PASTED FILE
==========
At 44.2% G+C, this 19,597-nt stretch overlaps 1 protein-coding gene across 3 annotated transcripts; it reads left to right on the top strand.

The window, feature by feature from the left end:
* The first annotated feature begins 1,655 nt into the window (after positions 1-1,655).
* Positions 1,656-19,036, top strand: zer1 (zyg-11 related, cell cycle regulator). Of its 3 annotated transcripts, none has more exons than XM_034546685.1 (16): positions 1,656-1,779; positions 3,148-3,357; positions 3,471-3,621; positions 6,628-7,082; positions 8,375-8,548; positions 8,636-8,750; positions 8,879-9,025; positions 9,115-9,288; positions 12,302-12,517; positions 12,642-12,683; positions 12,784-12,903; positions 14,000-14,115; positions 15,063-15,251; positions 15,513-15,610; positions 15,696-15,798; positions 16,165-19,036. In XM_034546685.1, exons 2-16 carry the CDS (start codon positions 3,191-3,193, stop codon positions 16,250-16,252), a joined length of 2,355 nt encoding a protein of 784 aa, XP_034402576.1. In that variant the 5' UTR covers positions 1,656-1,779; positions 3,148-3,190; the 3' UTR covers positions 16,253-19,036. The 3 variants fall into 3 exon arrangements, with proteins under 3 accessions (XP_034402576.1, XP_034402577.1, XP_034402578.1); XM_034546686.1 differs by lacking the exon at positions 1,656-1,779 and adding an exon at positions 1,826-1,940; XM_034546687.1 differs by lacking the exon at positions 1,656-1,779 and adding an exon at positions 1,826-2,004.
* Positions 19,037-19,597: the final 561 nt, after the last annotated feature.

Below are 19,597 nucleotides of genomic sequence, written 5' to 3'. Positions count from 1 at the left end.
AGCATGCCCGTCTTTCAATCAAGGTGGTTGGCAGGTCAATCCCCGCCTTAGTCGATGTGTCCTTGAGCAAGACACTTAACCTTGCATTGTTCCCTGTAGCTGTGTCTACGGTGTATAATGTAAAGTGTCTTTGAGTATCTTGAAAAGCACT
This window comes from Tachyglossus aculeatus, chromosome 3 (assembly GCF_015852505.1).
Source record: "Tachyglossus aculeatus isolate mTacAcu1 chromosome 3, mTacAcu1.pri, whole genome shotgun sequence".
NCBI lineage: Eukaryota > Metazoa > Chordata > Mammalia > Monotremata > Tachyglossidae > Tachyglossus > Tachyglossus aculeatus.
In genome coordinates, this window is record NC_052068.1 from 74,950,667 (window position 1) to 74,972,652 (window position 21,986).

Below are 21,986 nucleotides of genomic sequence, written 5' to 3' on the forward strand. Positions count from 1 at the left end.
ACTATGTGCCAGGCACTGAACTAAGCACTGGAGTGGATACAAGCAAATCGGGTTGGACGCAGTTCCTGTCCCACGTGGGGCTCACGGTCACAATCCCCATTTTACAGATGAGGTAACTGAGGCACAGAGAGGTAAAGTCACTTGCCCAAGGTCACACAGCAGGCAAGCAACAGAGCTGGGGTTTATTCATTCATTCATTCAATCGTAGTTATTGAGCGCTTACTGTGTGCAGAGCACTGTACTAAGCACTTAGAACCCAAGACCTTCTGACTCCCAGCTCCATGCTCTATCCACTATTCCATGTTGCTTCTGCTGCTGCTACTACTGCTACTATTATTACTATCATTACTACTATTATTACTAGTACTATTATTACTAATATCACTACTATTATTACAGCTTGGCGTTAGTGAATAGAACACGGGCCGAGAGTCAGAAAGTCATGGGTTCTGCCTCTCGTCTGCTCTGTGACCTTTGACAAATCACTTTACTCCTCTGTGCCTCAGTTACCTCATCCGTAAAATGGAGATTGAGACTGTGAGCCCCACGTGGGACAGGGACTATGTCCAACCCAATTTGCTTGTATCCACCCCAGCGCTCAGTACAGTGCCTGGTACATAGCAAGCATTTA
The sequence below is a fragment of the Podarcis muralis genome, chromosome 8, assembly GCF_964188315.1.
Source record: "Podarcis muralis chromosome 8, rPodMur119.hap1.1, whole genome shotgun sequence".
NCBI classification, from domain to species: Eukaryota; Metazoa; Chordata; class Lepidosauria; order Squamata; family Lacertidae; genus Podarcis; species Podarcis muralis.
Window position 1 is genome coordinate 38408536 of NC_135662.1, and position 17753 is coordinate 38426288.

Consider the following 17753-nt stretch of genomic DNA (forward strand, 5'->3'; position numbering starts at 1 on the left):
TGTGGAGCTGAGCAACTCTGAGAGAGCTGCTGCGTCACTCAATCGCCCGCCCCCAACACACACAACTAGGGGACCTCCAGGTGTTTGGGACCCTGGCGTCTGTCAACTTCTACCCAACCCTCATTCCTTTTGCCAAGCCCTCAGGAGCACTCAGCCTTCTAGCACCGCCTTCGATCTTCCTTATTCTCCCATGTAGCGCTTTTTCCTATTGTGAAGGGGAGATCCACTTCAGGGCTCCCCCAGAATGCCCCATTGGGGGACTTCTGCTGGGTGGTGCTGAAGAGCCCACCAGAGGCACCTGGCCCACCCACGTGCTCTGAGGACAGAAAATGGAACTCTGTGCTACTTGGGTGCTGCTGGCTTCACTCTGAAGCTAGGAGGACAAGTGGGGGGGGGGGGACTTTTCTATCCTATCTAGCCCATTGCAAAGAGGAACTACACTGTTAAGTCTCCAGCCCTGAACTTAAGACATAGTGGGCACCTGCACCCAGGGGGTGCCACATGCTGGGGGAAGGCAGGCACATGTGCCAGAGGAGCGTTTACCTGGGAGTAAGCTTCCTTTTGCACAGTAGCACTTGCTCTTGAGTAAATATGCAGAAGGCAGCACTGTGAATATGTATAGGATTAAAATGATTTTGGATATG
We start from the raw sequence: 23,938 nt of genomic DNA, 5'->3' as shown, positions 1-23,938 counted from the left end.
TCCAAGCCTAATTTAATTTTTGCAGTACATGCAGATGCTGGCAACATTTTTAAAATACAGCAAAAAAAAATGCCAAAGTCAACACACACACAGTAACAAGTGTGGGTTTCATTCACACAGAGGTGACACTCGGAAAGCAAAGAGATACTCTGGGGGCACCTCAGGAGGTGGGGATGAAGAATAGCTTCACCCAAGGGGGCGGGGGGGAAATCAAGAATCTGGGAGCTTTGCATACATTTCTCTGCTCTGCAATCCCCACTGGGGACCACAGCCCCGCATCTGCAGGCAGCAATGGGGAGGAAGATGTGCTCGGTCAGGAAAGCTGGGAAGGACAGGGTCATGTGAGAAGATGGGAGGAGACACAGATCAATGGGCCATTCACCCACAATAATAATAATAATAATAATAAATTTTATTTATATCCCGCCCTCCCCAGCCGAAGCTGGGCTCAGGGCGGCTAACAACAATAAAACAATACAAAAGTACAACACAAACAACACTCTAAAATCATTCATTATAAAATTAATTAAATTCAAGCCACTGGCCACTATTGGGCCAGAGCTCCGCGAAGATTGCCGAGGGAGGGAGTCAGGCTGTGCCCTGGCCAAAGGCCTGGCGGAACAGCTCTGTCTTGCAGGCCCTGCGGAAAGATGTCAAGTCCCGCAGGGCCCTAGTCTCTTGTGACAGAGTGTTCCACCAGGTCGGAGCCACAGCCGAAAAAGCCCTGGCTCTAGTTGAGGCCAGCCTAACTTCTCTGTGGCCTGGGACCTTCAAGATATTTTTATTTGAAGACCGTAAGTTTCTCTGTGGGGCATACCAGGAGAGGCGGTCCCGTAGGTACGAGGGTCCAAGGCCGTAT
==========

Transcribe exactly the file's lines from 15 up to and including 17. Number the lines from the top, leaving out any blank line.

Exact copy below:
Source record: "Podarcis muralis chromosome 8, rPodMur119.hap1.1, whole genome shotgun sequence".
NCBI classification, from domain to species: Eukaryota; Metazoa; Chordata; class Lepidosauria; order Squamata; family Lacertidae; genus Podarcis; species Podarcis muralis.
Window position 1 is genome coordinate 38408536 of NC_135662.1, and position 17753 is coordinate 38426288.